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17 Oct 15 Example of using UFW firewall in Debian/Ubuntu

Introduction:
I just started to use the firewall UFW which is a terminal commands based firewall. The tool seemed a bit difficult to understand at first but with a bit of trying and errors I finally got something working. So here is what I did.

I install the UFW firewall:
apt-get install ufw

Assumption:
I want the following conditions:
List of ports to allow from internal LAN (192.168.100.0/24): ALL
List of ports to allow from localhost (127.0.0.0/16) : ALL
List of ports to allow towards Internet : ALL
List of ports to allow access from Internet:
ssh: 22
FTP: 21, 20, 20000-20099(used by pure-ftp)
80
443
Gerrit: 2222

Result: except for the above ports, all the other ports should be blocked from Internet.

UFW commands to configure above firewall:

ufw allow from 192.168.100.0/24
ufw allow from 127.0.0.0/16
ufw allow from any to any port 22
ufw allow from any to any port 21
ufw allow 20000:20099/tcp
ufw allow from any to any port 80
ufw allow from any to any port 443
ufw allow from any to any port 2222

Note: Above there are no rules for letting all packets from applications to Internet. The reason is that the default behavior of this firewall is that it lets all applications send anything to Internet.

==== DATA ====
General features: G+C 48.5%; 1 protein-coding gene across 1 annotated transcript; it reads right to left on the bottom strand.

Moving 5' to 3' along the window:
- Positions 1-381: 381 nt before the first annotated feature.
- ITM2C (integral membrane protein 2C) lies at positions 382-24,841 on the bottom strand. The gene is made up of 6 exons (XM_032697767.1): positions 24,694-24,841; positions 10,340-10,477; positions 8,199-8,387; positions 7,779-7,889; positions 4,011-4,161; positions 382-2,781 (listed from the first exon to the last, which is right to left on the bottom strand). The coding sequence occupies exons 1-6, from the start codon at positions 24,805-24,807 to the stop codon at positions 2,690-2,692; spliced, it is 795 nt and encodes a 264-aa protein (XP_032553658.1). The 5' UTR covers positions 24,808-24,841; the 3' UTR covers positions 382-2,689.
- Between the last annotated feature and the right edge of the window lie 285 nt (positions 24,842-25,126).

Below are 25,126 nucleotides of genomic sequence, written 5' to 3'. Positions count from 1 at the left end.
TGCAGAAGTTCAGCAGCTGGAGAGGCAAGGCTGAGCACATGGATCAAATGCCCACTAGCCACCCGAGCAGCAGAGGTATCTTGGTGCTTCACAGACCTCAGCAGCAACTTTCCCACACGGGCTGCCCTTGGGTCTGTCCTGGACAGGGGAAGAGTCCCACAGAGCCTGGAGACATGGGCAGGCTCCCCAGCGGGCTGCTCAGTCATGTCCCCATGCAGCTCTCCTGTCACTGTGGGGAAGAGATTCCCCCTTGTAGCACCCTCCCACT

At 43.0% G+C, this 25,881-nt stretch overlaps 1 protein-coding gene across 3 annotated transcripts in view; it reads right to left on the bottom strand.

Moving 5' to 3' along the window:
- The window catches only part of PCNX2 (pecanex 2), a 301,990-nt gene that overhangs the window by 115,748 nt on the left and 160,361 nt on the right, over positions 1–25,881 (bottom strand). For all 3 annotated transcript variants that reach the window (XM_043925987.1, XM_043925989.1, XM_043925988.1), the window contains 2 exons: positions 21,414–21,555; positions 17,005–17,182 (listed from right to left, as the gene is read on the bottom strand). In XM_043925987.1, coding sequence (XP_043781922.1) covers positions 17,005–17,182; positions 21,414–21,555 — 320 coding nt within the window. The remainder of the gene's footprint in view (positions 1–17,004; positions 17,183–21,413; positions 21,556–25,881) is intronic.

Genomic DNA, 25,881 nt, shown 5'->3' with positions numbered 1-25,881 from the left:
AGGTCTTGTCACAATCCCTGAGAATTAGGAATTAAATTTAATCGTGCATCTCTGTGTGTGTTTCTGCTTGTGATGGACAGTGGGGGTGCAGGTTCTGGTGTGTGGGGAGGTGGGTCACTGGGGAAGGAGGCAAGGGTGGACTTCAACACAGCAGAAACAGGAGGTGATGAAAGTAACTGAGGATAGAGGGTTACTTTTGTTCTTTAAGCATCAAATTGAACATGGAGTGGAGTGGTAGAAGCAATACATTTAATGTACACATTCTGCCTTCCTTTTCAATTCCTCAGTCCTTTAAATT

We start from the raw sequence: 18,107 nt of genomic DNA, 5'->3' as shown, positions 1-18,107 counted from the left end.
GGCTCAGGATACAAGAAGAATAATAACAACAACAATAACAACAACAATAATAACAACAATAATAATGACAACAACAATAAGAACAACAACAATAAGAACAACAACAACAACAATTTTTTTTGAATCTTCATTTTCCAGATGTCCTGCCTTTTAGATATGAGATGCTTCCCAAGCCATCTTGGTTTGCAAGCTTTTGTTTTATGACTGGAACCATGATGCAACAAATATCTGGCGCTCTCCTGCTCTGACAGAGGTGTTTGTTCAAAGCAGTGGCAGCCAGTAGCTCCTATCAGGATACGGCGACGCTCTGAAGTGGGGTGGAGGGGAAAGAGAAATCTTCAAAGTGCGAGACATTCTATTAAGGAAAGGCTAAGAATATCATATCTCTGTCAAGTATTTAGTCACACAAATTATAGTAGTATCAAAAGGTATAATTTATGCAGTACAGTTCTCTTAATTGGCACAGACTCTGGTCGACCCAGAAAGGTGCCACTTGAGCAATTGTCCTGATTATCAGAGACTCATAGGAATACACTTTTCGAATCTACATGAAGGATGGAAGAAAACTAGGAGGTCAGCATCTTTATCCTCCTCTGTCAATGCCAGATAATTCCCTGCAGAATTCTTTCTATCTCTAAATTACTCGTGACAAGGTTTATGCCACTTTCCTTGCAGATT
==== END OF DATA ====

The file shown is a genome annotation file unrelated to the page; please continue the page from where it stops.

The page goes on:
It can be verified after the UFW firewall is enabled by issuing the following command:
iptables -L -n -v | grep 'Chain OUTPUT'
Result:
Chain OUTPUT (policy ACCEPT 0 packets, 0 bytes)
Setting the default policies
This is quite self explanatory.
ufw default deny incoming
ufw default allow outgoing

The firewall is not yet active yet!
WARNING: In case you are configuring this firewall via SSH connection, make sure the following command has been included in the above ones. If this not the case, as soon as you activate the firewall you will be locked out of the server and will not have any SSH access. Bad news 🙁
ufw allow from any to any port 22
To check the added rules before we enable the firewall:
ufw show added
Now we activate the firewall with the command:
ufw enable
We look at the UFW configuration by issuing the command:
ufw status numbered
You should get the following result:
Status: active
.
To Action From
-- ------ ----
[ 1] Anywhere ALLOW IN 192.168.100.0/24
[ 2] Anywhere ALLOW IN 127.0.0.0/16
[ 3] 22 ALLOW IN Anywhere
[ 4] 21 ALLOW IN Anywhere
[ 5] 20000:20099/tcp ALLOW IN Anywhere
[ 6] 80 ALLOW IN Anywhere
[ 7] 443 ALLOW IN Anywhere
[ 8] 2222 ALLOW IN Anywhere
[ 9] 22 ALLOW IN Anywhere (v6)
[10] 21 ALLOW IN Anywhere (v6)
[11] 20000:20099/tcp ALLOW IN Anywhere (v6)
[12] 80 ALLOW IN Anywhere (v6)
[13] 443 ALLOW IN Anywhere (v6)
[14] 2222 ALLOW IN Anywhere (v6)

If you need to restart over again then run the following:
ufw disable
ufw reset

If you need to delete some rules, for example the rules about the port 2222:(rule 8 and 14), we delete the rules by using it’s rule number starting by the last one to delete in the list. The logic is that if you start with the first one the rule numbers will be shifted after the first deletion and the last one to delete will not be the rule 14 but rule 13 etc.